Wednesday, August 13, 2014

My Tiny 401K

Financing a tiny house on wheels is a challenge.  (Yeah.  I know… understatement if there ever was one.)  Since they do not qualify for “traditional” mortgages, enthusiasts are forced to creatively finance their downsizing dreams.  Some of them save money the old fashioned way, a bit here and a bit there until the pile is large enough to do something with.  Some of us get creative and sell things on cragslist or ebay and barter for materials and labor that we’ll need.  (which is actually a great way to do it since you’re accomplishing your downsizing goals AND making money for your build!)

I, however, recently discovered that my tiny house qualifies for a hardship loan from my 401K.  Yes, I actually took money out of my TINY (and I mean TINY) 401K to pay for my tiny house trailer.
Taking a final inventory!

Before I tell you more about how to do this let me say that I do not necessarily recommend this and I am NOT a financial planner and nor can I give you sound advice for what to do with your retirement funds.  With that being said, however, I know that drastically reducing my cost of living by living in a tiny house will BETTER prepare me for retirement than my 401K savings will, at this point in my career and life.  I guess you could call it taking a short term “hit” in pursuit of a longer term goal.  And also, I was only employed at the company for just over a year so I didn’t sacrifice any vested balance or profit sharing.

A fun side project, making my tiny house FURNITURE!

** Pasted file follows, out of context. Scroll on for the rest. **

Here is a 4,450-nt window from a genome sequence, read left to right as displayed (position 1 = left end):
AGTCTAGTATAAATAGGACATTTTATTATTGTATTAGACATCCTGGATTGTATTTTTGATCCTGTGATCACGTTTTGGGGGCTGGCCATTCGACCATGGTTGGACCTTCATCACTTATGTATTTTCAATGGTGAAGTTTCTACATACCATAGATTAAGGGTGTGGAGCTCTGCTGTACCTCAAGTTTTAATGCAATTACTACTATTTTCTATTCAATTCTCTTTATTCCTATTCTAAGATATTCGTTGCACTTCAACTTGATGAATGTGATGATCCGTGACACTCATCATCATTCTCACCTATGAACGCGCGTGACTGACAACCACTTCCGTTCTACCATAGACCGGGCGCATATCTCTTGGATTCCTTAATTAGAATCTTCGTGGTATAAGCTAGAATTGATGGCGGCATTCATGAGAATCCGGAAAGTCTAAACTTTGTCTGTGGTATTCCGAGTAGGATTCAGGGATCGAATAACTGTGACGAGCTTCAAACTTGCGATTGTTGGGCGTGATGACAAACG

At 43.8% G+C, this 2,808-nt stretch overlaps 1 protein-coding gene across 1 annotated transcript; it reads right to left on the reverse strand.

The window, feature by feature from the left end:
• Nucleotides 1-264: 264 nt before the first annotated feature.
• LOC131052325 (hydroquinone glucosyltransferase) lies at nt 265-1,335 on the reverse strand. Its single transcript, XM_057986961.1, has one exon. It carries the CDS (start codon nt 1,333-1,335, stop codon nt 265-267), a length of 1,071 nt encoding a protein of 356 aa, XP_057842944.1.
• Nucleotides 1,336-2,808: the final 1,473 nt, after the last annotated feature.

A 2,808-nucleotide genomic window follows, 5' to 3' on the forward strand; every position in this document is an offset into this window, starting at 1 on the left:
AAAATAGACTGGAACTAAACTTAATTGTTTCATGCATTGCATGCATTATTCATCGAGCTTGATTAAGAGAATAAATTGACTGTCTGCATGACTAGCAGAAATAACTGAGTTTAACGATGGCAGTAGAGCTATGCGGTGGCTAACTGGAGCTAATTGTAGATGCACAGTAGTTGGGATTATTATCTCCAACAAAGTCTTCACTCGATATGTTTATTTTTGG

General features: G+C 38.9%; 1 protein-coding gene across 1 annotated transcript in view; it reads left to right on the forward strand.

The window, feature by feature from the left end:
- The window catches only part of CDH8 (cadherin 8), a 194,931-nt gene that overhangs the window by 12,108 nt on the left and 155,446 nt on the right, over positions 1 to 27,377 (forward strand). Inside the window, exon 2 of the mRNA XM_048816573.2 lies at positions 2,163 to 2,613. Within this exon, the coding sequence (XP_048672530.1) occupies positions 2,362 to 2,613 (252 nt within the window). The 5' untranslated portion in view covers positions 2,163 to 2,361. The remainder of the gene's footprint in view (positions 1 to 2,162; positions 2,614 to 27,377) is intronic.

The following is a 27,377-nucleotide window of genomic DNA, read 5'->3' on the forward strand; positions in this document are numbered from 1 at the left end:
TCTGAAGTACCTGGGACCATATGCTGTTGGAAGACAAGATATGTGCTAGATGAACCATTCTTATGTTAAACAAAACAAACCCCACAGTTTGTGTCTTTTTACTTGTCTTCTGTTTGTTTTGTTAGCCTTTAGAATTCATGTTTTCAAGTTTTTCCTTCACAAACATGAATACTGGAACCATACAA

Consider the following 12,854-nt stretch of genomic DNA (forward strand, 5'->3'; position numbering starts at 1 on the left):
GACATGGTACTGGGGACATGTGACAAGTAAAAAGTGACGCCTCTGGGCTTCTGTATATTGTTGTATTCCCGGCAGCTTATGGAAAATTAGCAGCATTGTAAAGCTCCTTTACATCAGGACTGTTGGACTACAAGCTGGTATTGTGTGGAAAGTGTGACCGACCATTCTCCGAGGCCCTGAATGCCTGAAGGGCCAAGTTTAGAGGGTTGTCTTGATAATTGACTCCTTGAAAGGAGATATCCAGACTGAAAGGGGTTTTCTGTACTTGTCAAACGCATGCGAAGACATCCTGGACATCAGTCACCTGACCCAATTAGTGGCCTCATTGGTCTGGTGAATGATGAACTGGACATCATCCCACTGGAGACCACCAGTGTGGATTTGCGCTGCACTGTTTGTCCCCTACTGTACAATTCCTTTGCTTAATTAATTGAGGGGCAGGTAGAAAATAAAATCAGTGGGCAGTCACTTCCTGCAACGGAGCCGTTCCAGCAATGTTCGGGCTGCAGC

So, how did I do it?

1)      Research – I started by doing lots of research. Your employer also likely has a website devoted to the management of their 401K plan.  And while every plan is different, all of them are governed by the IRS and subject to audit.  Look under “Withdrawals” for one under the heading of “Hardship” and read the details associated with YOUR employers criteria.

2)      Understand the Criteria – In a nutshell, a hardship withdrawal can only be requested after all other financing sources have been exhausted and in pursuit of (or to preserve) a primary residence ONLY.  There may be other restrictions but, again, the plan is managed by the IRS so they’ll be spelled out pretty clearly.

3)      Be Creative – While CREATIVITY and IRS are not typically two words that go together, neither do TINY and HOUSE under traditional conventions.  Understand that although the person who will be reviewing your application has not likely seen or heard of a tiny house, it does not diminish your tiny houses’ function as your primary residence.  Don’t, then, diminish your own intentions.  Be prepared to clarify for them, with conviction, “Yes, this withdrawal is for a down payment on my primary residence.” 

4)      Document – An application will require documents in support of your plan.  My application included the floor plan for my tiny house, my budget, and a signed contract (proforma invoice) from the trailer manufacturer stating that it cost MORE than my tiny 401K balance.  I also wrote a letter explaining my situation. (Empty Nester)

Within just a few days of submitting my application, my employer’s CFO approved the application and I received a check in the mail.  I then called my trailer guy, who delivered it and I handed the money to him.  (plus a little more)

My trailer is my home's foundation and the first step in building my tiny house.   While there may be naysayers who question exactly when and for how long I will reside in my home that is only slightly larger than their closets, I have not swayed from my original intent.
My Empty Nest will look a LOT like this beauty in Nashville.

Yes, this is a home, my home, my tiny home, my only home, and my dream come true…..  





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